I'm sure by now you are sick of hearing about your article in the New York Times the other week that featured Shonda Rhimes and yes, your executive editor made an apology of sorts(and included your take on the matter as well) yet something tells me that you really don't get the point that everyone is trying to make here.
From what I gather, you seem to think that those "Twitter people" are taking your words out of context,particularly your opening sentence that made a pun from the title of Ms. Rhimes' upcoming new drama How To Get Away With Murder using the term "Angry Black Woman." That wasn't the best use of wit on your part but I have to tell you that, beyond that opener, many of the things you said in that article were very troubling in more ways than one.
I don't use Twitter myself but even those who do read the entirety of your piece and I think it's safe to say that we were offended on several points. I'm just going to go over three of my personal beefs with the article, in the hopes that maybe you might get a hint of what has upset so many pop culture followers out there:
Yes, this distinction has been corrected recently by your editors but I still find it irksome. As a fan of the show, one of the main attractions for me is the strong female lead,Abbie Mills, that Ms. Beharie portrays here.
Not watching Sleepy Hollow is no excuse, considering that you work for a national newspaper with vast resources and could easily double check such a reference.
Her character is a lead with just as much backstory and importance to the main story arc as Tom Mison(who plays Ichabod Crane) and also like Lucy Liu on Elementary, is placed into a professional partnership with a man that doesn't have a romantic nature to it. That in itself alone is noteworthy but I suspect that because the show she's on is supernatural based, you find it easy to dismiss. As a TV writer, you might want to be a tad more authoritative on such references:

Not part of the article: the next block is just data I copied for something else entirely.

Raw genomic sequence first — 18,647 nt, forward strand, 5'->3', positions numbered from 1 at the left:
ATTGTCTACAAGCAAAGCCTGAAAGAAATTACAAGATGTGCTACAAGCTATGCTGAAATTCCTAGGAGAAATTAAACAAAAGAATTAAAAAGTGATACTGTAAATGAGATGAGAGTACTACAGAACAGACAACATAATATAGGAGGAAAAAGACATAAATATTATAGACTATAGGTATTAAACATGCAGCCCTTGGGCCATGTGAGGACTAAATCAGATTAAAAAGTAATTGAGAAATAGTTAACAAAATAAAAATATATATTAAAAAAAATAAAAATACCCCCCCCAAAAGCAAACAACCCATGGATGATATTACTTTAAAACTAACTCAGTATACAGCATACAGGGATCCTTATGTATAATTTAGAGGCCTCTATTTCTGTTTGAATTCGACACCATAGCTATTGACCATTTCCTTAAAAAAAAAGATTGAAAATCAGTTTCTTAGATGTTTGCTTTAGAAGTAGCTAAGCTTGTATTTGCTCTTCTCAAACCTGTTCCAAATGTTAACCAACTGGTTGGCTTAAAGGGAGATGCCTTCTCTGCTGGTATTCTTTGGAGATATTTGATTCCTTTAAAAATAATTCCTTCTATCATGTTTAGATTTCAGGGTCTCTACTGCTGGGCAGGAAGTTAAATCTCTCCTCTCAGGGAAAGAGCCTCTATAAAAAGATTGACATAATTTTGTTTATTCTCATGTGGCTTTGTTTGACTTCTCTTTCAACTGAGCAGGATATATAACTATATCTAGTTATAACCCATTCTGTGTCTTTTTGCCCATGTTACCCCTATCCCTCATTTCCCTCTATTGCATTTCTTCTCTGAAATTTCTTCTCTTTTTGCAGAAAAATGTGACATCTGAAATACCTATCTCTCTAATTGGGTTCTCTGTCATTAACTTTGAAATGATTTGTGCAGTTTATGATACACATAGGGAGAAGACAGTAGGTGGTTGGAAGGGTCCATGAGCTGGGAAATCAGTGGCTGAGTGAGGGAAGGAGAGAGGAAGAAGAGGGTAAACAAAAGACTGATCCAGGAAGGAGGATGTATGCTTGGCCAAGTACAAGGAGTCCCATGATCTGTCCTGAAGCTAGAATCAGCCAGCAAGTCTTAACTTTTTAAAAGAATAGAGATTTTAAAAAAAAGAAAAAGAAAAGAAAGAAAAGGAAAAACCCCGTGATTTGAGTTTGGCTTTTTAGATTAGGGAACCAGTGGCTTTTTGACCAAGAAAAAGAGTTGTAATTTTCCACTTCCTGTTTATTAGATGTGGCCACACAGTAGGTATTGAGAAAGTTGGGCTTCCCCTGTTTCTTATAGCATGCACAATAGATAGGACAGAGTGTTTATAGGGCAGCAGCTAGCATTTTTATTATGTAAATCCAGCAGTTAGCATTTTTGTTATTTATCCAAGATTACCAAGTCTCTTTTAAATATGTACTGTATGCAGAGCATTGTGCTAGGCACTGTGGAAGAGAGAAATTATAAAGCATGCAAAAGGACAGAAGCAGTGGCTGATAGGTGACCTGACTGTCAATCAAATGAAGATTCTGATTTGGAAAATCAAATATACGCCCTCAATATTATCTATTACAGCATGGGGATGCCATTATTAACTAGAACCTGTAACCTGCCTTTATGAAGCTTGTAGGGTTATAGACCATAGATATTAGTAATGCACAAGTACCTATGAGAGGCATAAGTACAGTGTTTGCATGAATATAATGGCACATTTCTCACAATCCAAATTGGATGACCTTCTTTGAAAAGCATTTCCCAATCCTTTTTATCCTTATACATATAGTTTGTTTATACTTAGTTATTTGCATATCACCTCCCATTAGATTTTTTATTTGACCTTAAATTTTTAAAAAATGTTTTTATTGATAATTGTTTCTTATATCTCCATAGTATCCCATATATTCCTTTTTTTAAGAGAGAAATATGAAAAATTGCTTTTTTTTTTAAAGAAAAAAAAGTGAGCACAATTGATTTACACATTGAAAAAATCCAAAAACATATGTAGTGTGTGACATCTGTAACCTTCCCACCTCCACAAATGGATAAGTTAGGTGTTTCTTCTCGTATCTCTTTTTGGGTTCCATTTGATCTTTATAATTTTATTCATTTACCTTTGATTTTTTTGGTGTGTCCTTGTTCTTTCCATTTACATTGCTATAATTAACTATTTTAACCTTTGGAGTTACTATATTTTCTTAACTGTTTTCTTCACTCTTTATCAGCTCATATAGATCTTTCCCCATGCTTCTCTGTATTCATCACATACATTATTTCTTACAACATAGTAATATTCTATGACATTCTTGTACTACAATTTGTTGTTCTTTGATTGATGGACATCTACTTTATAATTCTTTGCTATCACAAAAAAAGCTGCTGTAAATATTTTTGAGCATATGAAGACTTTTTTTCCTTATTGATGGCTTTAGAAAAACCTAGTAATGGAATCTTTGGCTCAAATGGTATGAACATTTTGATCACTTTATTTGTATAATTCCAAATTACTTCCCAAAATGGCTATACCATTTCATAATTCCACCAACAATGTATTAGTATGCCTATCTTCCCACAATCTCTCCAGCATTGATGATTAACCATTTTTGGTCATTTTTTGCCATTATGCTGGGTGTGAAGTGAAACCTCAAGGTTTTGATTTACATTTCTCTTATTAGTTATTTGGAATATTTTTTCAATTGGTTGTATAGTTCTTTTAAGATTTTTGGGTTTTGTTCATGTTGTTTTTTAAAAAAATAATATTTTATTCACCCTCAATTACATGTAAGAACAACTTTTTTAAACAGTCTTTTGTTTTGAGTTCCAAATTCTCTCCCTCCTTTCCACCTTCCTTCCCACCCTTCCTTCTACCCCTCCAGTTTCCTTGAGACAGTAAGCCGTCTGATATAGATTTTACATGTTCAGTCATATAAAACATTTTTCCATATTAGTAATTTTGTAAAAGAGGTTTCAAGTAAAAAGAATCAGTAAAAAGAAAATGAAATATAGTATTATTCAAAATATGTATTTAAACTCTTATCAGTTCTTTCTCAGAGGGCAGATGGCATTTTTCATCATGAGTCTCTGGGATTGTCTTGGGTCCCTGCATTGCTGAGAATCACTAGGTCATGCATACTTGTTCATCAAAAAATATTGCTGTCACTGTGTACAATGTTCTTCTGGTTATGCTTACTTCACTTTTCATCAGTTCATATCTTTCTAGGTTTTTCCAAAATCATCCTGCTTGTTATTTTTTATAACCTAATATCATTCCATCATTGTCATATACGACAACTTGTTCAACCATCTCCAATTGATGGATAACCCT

ESTHER ROLLE WAS MORE THAN THE MAID ON MAUDE:
As I read your article, this paragraph jumped out at me:
"Her(Shonda Rhimes) heroines are not at all like the bossy, sassy, salt-of-the-earth working-class women who have been scolding and uh-uh-ing on screen ever since Esther Rolle played Florida, the maid on “Maude.”
First of all, Esther Rolle was a well established theater and film actress before she received that part on Maude,which lead to a very successful spin-off known as Good Times that earned her a Golden Globe nomination.
I grew up on Good Times and her heartfelt take on working woman Florida Evans, who became a widow during the course of the series, resonated strongly with me. She was a strong solid maternal figure that reminded me of my own mother at certain points. Granted, the popularity of J.J. Walker's character overshadowed hers to the point that she left the show but most fans agree that Florida was a much missed lynchpin that held that series together. To write her performance off as that character as just another stereotype is highly insulting and a touch elitist as well:
VIOLA DAVIS IS A CHARACTER ACTRESS:
Some of your most controversial statements were regarding Viola Davis' age and appearance to which you have stated that Ms. Davis "said so herself in the NYT magazine more bluntly."